Charlotte Pence Bond Writes an Open Letter to Millennials: What I’ve Learned While in Coronavirus Quarantine

Courtesy of Charlotte Pence Bond

Our generation has been faced with an unprecedented challenge in recent months, but it is my prayer that this heart-wrenching season of loss will be one that builds resilience in us. For me, this time of quarantine, isolation, and distancing has brought to light the areas of my life that I took for granted – being able to visit family, meeting up with friends, travel for work, write in coffee shops, and more. Maybe you are like me. Maybe you relied on certain distractions and the luxury of being busy, but when that full schedule was suddenly empty, you were faced with hard truths.

In this time of anxiety and fear, I’ve done more to actively fill my mind with positive thoughts and surround myself with people who are not only inspiring, but also honest about the ways in which they are struggling. In a way, I feel as if being forced to stay inside our houses actually forced me out of hiding. I had to acknowledge the things that I needed: uplifting content that would challenge and encourage me, and community with people who would do the same. I have spent more time reading my Bible and digging into the reality of how God sees me rather than trying to control how I am seen by others.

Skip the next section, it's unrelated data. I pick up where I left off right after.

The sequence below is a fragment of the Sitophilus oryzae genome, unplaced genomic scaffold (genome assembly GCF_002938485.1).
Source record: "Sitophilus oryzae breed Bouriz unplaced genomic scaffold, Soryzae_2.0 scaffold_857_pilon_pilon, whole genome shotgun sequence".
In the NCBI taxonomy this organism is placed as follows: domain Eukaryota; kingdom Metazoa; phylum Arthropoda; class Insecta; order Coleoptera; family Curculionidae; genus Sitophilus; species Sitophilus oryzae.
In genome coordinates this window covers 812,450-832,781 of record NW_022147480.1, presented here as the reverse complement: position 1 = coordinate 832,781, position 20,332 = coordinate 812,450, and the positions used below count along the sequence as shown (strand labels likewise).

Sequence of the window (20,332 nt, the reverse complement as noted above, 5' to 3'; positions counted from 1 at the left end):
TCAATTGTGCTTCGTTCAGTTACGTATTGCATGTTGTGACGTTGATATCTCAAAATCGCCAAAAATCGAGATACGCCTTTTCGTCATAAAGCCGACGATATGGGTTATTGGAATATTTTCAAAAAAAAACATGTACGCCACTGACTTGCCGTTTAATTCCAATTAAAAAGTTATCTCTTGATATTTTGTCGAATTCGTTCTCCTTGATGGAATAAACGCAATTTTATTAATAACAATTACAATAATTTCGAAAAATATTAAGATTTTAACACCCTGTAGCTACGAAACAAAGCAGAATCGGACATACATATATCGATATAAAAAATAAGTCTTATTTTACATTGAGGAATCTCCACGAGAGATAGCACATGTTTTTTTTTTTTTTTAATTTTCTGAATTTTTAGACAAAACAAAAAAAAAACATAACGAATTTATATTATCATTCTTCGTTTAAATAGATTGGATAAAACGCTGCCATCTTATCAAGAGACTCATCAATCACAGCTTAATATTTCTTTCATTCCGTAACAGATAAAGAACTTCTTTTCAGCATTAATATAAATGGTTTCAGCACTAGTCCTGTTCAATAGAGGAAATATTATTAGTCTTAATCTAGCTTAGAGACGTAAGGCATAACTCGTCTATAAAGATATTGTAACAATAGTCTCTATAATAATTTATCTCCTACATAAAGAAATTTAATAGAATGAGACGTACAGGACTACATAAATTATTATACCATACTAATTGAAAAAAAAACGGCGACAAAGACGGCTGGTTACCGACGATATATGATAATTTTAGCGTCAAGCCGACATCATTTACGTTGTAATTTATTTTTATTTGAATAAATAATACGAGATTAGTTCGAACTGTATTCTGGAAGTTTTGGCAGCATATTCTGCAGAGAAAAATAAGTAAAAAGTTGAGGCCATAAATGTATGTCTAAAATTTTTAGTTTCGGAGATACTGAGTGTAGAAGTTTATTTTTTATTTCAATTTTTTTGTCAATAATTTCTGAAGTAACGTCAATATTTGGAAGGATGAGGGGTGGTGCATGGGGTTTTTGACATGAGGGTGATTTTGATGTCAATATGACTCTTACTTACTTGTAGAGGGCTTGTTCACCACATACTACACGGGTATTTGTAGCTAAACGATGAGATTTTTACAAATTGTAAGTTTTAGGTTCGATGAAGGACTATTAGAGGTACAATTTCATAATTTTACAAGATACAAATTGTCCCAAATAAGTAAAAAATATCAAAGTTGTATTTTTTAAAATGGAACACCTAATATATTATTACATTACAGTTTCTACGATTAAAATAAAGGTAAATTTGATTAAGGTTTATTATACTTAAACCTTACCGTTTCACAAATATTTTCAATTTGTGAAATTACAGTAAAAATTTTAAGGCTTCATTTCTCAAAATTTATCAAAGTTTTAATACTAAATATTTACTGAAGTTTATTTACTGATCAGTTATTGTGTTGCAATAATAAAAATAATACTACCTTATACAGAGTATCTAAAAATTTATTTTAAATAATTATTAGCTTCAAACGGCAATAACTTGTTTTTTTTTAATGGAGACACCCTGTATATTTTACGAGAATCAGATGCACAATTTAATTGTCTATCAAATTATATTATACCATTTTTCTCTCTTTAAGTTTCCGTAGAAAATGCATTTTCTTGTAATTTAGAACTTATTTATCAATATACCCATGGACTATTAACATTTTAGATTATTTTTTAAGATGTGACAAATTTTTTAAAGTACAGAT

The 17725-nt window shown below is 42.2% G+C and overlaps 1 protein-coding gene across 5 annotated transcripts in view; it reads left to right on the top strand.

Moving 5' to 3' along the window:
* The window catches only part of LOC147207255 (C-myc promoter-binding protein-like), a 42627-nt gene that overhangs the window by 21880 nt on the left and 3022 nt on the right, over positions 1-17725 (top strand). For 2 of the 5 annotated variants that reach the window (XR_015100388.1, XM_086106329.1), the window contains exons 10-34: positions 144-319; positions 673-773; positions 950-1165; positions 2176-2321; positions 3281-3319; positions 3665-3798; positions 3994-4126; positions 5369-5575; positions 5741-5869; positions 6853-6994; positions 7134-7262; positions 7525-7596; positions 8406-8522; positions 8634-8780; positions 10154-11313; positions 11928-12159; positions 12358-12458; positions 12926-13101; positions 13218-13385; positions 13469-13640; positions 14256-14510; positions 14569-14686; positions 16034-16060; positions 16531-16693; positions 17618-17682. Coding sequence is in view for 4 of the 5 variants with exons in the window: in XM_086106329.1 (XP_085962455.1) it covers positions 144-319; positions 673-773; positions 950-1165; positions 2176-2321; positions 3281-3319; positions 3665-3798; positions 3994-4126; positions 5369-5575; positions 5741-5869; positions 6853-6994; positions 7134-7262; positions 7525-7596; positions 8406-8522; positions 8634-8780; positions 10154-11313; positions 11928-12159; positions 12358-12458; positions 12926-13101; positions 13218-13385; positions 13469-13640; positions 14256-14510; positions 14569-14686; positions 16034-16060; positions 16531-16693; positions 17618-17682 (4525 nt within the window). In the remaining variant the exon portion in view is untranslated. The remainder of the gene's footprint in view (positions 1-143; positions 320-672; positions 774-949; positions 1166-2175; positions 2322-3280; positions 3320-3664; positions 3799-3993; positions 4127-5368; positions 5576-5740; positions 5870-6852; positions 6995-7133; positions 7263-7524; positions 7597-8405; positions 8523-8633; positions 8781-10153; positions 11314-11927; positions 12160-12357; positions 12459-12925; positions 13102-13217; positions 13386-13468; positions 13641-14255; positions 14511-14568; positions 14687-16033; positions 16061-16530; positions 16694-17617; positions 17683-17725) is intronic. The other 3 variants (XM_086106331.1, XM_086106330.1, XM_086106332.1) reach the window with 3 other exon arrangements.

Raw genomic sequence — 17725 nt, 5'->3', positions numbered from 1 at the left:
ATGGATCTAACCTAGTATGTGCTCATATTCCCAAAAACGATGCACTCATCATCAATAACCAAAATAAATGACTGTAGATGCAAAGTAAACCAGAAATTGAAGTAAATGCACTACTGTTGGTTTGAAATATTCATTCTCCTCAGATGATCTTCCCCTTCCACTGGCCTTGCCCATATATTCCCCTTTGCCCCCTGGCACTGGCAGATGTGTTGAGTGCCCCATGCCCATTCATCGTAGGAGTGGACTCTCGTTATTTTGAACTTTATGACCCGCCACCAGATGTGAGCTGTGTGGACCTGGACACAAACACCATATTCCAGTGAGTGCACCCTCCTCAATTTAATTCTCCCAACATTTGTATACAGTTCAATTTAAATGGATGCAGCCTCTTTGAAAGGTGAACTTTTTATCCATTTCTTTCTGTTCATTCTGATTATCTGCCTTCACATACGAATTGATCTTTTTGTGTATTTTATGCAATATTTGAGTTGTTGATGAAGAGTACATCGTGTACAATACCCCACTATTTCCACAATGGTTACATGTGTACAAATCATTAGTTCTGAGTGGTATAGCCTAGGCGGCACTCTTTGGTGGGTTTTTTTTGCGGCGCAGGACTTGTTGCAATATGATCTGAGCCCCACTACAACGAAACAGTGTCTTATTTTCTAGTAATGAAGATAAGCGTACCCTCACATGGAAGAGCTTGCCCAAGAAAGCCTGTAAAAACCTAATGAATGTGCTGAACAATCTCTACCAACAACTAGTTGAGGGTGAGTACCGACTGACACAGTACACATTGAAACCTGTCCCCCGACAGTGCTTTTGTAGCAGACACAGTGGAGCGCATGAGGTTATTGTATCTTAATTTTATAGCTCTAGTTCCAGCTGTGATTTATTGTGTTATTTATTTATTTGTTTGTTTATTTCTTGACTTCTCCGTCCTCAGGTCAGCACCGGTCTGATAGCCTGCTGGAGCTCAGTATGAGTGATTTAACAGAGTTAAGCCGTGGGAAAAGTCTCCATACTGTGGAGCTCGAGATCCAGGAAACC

My husband recently planted a garden in our backyard, and I have been trying to keep the plants and flowers alive. It has been teaching me a lot more than I expected it to. I have learned that gardening is much more complex than I originally thought. Tending to the herbs and vegetables has reminded me that growth requires patience. It also displays to me the fact that the livelihood of the plants is ultimately not due to my actions. The tomato plant produces a bud, and the bud turns into a flower, and the flower sprouts a tiny green tomato, and the tiny green tomato becomes a large red one. It is my responsibility to keep the plants alive, but even when I do all that I can, there is still more going on underneath the surface that I have no control over.

A friend recently quoted a line to me that I have recalled many times the past few weeks. She reminded me that a garden needs to be treated well in the good times – in the spring when the plants begin to bloom, and not just during the harvest. The weeds need to be discarded, the bugs removed, and the soil treated and watered. It is during these seemingly tranquil times when the garden is doing well that it is most easy for us to forget about it, letting the plants go to flower and seed so that they are no longer viable. This happened to me with my basil plant. I let it continue, thinking that it was growing just fine, but the flowers bloomed on the top and soon it won’t grow any new leaves. Just when I thought it was doing so well, I stopped paying attention.

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SOURCE: Christian Post, Charlotte Pence Bond